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This collection brings together scholars and artists in disability studies, sexuality, queer theory, and feminism, to show how much sexuality studies and disability studies have to learn from each other.

Blackness and Sexualities

Blackness and Sexualities Author Michelle M. Wright
ISBN-10 3825896935
Year 2007
Pages 178
Language en
Publisher LIT Verlag Münster
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How queer is Black studies, how racialized is queer studies? In the West, racial fantasies are often sexualized, just as sexual fantasies often rely on notions of a racial Other. Bringing together the latest work by some of the foremost scholars in a variety of disciplines, Blackness and Sexualities offers analyses and critiques that span three continents and looks at topics such as: the secret marketing of black female pornography to white American men; the eroticization of colonial legacies in contemporary German media; the exoticization of African women in previously unpublished photos and diaries by America's first best-selling black novelist; the ways in which film captures how drag queens can claim agency and cooperate with all kinds of sexual communities across racial lines-or fail to do so with terrible consequences.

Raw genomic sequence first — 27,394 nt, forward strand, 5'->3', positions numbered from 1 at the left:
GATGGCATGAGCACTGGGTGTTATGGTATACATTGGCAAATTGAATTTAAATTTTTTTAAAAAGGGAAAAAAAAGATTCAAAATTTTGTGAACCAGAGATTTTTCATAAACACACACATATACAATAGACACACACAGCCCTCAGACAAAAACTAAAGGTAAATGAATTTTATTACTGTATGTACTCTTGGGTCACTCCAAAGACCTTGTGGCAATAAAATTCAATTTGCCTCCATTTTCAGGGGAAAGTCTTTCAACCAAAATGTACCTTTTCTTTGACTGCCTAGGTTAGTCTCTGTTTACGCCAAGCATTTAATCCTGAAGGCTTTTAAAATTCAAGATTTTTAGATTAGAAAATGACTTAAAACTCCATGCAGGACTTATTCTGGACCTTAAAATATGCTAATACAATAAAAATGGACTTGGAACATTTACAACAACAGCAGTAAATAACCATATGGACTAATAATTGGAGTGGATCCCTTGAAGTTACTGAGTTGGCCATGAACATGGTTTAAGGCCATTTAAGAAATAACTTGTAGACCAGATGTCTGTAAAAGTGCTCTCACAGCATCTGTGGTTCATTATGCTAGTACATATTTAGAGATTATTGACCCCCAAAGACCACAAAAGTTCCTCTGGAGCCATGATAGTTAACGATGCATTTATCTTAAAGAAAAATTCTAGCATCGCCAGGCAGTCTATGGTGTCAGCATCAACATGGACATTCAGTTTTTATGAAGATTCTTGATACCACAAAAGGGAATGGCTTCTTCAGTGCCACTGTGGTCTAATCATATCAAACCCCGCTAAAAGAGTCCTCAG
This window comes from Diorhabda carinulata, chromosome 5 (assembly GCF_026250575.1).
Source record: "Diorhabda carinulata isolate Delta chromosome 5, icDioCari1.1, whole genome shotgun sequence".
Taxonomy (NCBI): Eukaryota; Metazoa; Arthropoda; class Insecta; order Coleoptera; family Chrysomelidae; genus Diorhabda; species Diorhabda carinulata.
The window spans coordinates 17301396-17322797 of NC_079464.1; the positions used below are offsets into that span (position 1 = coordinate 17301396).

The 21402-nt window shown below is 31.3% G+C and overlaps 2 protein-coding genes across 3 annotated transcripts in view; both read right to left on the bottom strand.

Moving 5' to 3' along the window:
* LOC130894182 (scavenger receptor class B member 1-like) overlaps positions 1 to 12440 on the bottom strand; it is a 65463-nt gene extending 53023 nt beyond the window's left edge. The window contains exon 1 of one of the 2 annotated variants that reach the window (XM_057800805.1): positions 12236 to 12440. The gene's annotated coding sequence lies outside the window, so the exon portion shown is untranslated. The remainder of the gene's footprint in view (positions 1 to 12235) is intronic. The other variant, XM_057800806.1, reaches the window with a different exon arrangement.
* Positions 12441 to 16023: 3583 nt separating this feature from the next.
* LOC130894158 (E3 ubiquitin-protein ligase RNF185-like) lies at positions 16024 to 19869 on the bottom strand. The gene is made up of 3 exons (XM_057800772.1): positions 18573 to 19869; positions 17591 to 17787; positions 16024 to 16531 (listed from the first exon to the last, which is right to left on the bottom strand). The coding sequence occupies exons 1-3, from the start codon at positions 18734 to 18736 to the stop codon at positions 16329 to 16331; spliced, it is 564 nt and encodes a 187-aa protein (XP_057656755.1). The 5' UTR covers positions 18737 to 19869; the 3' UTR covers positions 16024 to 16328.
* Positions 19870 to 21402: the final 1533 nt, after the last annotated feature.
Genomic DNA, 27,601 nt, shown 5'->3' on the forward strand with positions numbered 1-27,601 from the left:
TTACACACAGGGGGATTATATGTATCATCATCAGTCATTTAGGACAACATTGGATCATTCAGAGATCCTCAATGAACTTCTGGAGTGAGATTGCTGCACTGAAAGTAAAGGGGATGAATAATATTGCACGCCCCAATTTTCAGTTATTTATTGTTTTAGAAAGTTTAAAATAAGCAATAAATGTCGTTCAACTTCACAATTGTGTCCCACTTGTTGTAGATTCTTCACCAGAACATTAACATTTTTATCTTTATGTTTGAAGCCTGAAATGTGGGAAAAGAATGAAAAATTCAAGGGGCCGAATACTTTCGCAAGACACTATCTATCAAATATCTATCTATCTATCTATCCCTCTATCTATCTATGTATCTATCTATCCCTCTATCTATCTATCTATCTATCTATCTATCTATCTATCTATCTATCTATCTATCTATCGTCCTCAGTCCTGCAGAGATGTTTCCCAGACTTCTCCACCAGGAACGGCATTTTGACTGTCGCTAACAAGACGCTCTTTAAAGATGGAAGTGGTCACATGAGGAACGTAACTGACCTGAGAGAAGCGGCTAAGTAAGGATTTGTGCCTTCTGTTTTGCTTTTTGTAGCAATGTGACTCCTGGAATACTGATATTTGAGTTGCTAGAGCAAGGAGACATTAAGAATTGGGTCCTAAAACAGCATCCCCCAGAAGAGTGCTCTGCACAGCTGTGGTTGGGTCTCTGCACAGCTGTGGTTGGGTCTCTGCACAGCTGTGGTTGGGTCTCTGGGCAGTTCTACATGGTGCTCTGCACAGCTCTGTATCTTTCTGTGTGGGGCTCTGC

Sapphic Primitivism

Sapphic Primitivism Author Robin Hackett
ISBN-10 0813533473
Year 2004
Pages 189
Language en
Publisher Rutgers University Press
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A study of race, class and sexuality in modernist texts by white women to argue the existence of a literary device termed as Sapphic Primitivism, this text exposes the ways several classes of identification were intertwined with the development of gay identities at the start of the 20th century.

Queer In Justice

Queer  In Justice Author Joey L. Mogul
ISBN-10 9780807051177
Year 2011-02-15
Pages 272
Language en
Publisher Beacon Press
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A groundbreaking work that turns a “queer eye” on the criminal legal system Drawing on years of research, activism, and legal advocacy, Queer (In)Justice is a searing examination of queer experiences--as "suspects," defendants, prisoners, and survivors of crime. The authors unpack queer criminal archetypes--like "gleeful gay killers," "lethal lesbians," "disease spreaders," and "deceptive gender benders"--to illustrate the punishment of queer expression, regardless of whether a crime was ever committed. Tracing stories from the streets to the bench to behind prison bars, the authors prove that the policing of sex and gender both bolsters and reinforces racial and gender inequalities. A groundbreaking work that turns a "queer eye" on the criminal legal system, Queer (In)Justice illuminates and challenges the many ways in which queer lives are criminalized, policed, and punished.